The big takeaway for the chattering classes seems to be Trump’s coy refusal to accept in advance the results of the coming election. Really this isn’t surprising but for some reason people never seem to take what he says at face value. He has said this before and it is entirely consistent with his general approach to life. Of course surrogates, like his campaign manager and his daughter, immediately came forward to disavow this unprecedented position. However as I write this, I am listening to Trump’s first post-debate rally. He just explained, “Of course I will accept the election results … if I am the winner!” The crowd roared its approval and broke into a familiar chant, “Lock her up! Lock her up!” I don’t know whether to laugh or cry.
However, I found something else in the debate to be far more significant. An initial topic was the Supreme Court. Hillary said forthrightly that she viewed the Court’s primary responsibility to be “to stand on the side of the American people, not corporations.” I take this to mean that she wants Justices who see their job as looking out for the welfare of the average person. Truthfully, my jaw dropped. Does she really mean that?
I do understand where she is coming from. Many people believe that this Court, marginally dominated by conservatives, has rendered decisions that go against “the little people”. Citizens United v. Federal Election Commission is a prime example. But to say that the Court must take the opposite tack is equally wrong. That simply is not the purpose or mandate of our highest court. It is not designed to be Big Mommy for us all. Rather it has a quite specific role in adjudicating the consistency of laws with our Constitution and in rendering judgments in certain special areas of the law. Of course it should try to do this fairly and, since the Justices have human frailty, they will not always succeed. But the Court having agendas is a mistake even if we applaud them.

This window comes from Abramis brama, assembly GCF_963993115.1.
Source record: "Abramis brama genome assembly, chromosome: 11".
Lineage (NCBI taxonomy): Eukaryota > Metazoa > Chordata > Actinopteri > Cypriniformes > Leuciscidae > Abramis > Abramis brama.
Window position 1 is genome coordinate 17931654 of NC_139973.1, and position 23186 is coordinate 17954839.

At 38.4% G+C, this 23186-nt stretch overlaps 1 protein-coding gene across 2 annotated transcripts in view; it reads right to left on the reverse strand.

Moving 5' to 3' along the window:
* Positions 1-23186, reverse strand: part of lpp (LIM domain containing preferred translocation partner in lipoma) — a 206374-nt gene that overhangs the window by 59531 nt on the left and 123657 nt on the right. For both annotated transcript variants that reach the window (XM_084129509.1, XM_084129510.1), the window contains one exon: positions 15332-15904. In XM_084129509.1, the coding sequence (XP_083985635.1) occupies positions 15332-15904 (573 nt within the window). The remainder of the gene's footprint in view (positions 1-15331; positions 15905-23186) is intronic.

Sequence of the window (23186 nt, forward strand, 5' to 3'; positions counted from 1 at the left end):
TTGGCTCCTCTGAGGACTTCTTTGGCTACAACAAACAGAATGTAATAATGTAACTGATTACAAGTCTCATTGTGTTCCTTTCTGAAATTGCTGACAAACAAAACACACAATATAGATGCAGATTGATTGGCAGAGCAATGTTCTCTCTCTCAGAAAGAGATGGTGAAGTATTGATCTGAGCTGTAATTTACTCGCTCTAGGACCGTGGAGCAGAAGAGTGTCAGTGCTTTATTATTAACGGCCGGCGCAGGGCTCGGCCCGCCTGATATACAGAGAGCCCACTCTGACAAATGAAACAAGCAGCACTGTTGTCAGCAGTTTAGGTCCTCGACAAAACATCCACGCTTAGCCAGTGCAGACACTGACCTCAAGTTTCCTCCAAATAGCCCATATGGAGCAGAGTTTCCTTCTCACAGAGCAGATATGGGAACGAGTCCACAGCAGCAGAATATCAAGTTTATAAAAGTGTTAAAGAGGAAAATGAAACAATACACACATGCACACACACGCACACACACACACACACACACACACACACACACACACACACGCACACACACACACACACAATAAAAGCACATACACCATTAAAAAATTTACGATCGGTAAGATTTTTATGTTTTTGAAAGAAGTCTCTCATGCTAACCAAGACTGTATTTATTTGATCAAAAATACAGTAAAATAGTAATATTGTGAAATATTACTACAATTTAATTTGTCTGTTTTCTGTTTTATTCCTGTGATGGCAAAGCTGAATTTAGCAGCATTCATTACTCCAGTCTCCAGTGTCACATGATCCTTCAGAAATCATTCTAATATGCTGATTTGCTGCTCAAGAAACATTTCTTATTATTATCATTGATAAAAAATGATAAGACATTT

Of course Presidents will nominate candidates for Court vacancies who are philosophically compatible with their own viewpoint. And no one can doubt that Justices bring biasing perspectives to their decisions. However this is a far cry from setting a specific agenda to be followed independent of the cases involved. This is one instance where literal interpretation of our Constitution is most compelling, even if you disagree with this as the proper approach in general. If the writers of this marvelous and enduring document had intended the primary role of the Court to be a bulwark against threats to the public welfare they would indubitably have said so. No one who has examined their other writings and statements could possibly believe that this was their unwritten intent.
It is the duty of Congress to serve this role. If it fails on occasion, having another of the coequal branches of government take up the slack is perhaps attractive if what it does meets with our approval. But we will inevitably regret it if that ever becomes the norm as it will destroy the true essence of our form of government.